While colour is key to what they do, interior designers and architects can sometimes struggle when it comes to delivering palettes that immediately resonate with their clients. 

“Ultimately, colour is a tool for communication,” says Carolina Calzada and Justine Fox, co-founders of Calzada Fox, the leading colour consultancy, who conducted a workshop for design professionals at Downtown Design 2018. “Colour is not just aesthetic, it has a visceral quality to it and it should mean something within the framework of its application.”

For a client to buy into a colour scheme, research is key. "It allows the designer to step outside the zone of their personal preference. Arriving at a colour scheme derived from local ethnographical insights and global cues has a greater chance of succeeding with the end-user and the designer can irrefutably back their proposal” says Justine Fox.

“Some of the designers we met during Downtown Design spoke about the need to create a modern identity for the MENA region as they didn’t want their projects to become too folkloric,” says Carolina. “We feel it is important that the hidden potential in culturally associated colours be explored across the wide section of their undertones as well as complimentary palettes and textures.” That way, one still provides a response that has a sense of place and culture but is not a pastiche of the past.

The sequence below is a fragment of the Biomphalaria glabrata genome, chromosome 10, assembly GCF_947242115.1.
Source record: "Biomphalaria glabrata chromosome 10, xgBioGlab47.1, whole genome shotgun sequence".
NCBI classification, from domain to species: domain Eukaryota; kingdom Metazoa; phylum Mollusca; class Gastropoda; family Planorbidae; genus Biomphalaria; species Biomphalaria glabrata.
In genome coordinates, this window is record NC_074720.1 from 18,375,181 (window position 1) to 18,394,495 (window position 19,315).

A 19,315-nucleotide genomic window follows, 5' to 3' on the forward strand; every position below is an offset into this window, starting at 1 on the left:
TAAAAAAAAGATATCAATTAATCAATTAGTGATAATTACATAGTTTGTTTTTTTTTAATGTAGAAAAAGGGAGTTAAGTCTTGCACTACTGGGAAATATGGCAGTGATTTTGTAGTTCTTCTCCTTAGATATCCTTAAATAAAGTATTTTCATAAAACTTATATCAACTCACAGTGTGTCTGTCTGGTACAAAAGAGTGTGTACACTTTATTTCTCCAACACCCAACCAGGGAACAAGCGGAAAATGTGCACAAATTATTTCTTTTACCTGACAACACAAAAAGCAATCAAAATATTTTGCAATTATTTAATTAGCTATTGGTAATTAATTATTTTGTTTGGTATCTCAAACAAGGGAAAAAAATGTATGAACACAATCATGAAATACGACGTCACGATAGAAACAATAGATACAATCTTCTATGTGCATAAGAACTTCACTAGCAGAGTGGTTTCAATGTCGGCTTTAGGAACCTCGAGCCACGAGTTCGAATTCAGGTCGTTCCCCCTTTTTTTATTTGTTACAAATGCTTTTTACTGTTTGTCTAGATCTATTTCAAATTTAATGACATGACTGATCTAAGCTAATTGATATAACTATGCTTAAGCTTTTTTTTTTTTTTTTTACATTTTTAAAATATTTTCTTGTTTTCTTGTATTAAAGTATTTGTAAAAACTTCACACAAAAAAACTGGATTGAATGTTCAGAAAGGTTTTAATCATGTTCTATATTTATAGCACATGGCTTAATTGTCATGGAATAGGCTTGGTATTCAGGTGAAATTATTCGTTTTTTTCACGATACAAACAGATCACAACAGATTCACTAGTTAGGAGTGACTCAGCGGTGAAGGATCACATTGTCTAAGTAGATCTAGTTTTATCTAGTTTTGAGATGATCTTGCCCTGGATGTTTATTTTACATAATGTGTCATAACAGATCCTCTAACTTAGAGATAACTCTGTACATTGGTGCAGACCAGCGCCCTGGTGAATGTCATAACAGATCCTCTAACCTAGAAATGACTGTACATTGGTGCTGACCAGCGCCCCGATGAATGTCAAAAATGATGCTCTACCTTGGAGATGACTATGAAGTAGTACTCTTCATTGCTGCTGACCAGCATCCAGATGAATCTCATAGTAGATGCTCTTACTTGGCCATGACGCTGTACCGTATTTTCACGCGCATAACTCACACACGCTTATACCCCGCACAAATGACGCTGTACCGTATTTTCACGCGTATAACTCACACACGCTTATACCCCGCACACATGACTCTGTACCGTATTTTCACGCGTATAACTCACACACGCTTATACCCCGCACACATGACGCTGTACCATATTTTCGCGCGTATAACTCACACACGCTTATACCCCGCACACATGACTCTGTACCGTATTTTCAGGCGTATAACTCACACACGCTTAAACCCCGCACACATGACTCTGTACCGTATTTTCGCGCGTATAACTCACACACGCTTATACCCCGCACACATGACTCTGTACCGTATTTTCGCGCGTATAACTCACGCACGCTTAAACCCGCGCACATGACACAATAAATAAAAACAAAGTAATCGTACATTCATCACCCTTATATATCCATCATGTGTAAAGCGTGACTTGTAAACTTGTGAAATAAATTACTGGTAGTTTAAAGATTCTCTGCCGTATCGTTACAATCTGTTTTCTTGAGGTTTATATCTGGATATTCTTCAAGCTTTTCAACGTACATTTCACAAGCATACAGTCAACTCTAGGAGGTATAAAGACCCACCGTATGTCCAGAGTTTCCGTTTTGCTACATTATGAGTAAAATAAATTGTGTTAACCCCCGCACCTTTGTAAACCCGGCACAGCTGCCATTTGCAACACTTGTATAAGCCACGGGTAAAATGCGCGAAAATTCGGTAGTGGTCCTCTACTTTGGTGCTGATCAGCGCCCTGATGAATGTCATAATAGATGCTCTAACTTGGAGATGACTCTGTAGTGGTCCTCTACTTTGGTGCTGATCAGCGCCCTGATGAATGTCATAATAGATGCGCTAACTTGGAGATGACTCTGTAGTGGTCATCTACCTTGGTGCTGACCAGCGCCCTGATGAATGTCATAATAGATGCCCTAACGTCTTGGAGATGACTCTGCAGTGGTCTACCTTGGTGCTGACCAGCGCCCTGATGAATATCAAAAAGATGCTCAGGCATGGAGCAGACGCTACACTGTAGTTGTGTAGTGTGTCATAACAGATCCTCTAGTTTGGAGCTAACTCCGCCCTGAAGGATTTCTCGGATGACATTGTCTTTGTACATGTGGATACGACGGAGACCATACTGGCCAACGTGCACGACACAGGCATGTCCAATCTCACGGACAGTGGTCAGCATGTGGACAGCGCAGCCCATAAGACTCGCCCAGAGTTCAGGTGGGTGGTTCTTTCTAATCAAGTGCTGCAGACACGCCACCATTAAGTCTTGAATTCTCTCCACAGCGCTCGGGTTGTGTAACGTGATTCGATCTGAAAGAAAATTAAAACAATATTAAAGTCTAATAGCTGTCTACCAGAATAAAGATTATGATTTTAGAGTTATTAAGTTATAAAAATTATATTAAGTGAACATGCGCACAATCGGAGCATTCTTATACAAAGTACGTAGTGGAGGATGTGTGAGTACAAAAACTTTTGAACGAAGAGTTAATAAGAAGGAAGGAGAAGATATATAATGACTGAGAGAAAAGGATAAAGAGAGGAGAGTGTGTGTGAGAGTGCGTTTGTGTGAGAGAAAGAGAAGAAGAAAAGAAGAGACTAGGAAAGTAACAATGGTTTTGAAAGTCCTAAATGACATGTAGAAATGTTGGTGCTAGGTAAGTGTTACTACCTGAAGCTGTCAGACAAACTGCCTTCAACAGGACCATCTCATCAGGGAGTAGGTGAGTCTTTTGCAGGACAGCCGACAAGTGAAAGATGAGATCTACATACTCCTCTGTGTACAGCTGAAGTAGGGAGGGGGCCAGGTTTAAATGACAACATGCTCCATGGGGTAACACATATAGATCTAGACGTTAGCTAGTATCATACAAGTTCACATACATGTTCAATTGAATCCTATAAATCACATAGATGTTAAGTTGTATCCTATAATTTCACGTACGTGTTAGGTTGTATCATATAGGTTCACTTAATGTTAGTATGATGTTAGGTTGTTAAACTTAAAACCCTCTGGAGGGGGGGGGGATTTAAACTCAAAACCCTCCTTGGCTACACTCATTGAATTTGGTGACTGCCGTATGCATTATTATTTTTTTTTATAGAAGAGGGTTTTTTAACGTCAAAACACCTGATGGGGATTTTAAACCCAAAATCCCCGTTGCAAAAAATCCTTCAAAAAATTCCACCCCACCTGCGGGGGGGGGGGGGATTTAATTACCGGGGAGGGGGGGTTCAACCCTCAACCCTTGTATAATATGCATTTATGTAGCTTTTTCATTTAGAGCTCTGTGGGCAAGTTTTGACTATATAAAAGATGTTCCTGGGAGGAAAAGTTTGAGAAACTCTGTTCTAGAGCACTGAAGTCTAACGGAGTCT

The duo who works with some of the leading design brands also recommends that the design community re-assess its approach to industry trends. “Before you subscribe to any brand’s ‘Colour of the Year’, study the societal context behind it,” suggests Justine. “The science, psychology and undercurrents behind the much-publicized colour can also inspire an entirely different colour palette that is as much on-trend as it subverts it.”

At Downtown Design, Calzada Fox made a case for the colour Blue dominating design in 2020; citing attributes such as gentle focus, clarity, playfulness and joy. What colour do they think will succeed it?

“We are exploring the correlation between the built inside and the outdoors, in particular, the design response to transitional spaces,” says Carolina. “We feel urban shades of green such as olive and khaki will find a strong following in the Middle East as codes of biomimicry and biophilia inform more and more projects.”